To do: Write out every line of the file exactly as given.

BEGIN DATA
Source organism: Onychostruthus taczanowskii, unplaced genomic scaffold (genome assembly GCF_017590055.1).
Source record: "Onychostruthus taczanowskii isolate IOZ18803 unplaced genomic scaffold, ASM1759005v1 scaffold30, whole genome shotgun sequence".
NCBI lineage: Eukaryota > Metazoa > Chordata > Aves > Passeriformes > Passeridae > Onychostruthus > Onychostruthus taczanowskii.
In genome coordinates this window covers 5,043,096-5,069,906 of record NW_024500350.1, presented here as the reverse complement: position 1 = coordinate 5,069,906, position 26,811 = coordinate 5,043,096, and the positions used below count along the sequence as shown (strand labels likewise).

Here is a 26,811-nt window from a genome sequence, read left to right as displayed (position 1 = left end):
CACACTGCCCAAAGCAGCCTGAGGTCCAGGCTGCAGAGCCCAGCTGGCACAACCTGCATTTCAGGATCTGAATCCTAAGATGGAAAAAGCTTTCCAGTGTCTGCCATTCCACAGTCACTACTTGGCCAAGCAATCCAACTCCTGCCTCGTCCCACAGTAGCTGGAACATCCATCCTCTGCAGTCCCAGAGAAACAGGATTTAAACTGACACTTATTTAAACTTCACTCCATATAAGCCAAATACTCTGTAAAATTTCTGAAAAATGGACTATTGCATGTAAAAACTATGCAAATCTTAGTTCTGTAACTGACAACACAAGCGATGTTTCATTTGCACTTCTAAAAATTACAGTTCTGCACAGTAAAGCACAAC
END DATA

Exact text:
Source organism: Onychostruthus taczanowskii, unplaced genomic scaffold (genome assembly GCF_017590055.1).
Source record: "Onychostruthus taczanowskii isolate IOZ18803 unplaced genomic scaffold, ASM1759005v1 scaffold30, whole genome shotgun sequence".
NCBI lineage: Eukaryota > Metazoa > Chordata > Aves > Passeriformes > Passeridae > Onychostruthus > Onychostruthus taczanowskii.
In genome coordinates this window covers 5,043,096-5,069,906 of record NW_024500350.1, presented here as the reverse complement: position 1 = coordinate 5,069,906, position 26,811 = coordinate 5,043,096, and the positions used below count along the sequence as shown (strand labels likewise).

Here is a 26,811-nt window from a genome sequence, read left to right as displayed (position 1 = left end):
CACACTGCCCAAAGCAGCCTGAGGTCCAGGCTGCAGAGCCCAGCTGGCACAACCTGCATTTCAGGATCTGAATCCTAAGATGGAAAAAGCTTTCCAGTGTCTGCCATTCCACAGTCACTACTTGGCCAAGCAATCCAACTCCTGCCTCGTCCCACAGTAGCTGGAACATCCATCCTCTGCAGTCCCAGAGAAACAGGATTTAAACTGACACTTATTTAAACTTCACTCCATATAAGCCAAATACTCTGTAAAATTTCTGAAAAATGGACTATTGCATGTAAAAACTATGCAAATCTTAGTTCTGTAACTGACAACACAAGCGATGTTTCATTTGCACTTCTAAAAATTACAGTTCTGCACAGTAAAGCACAAC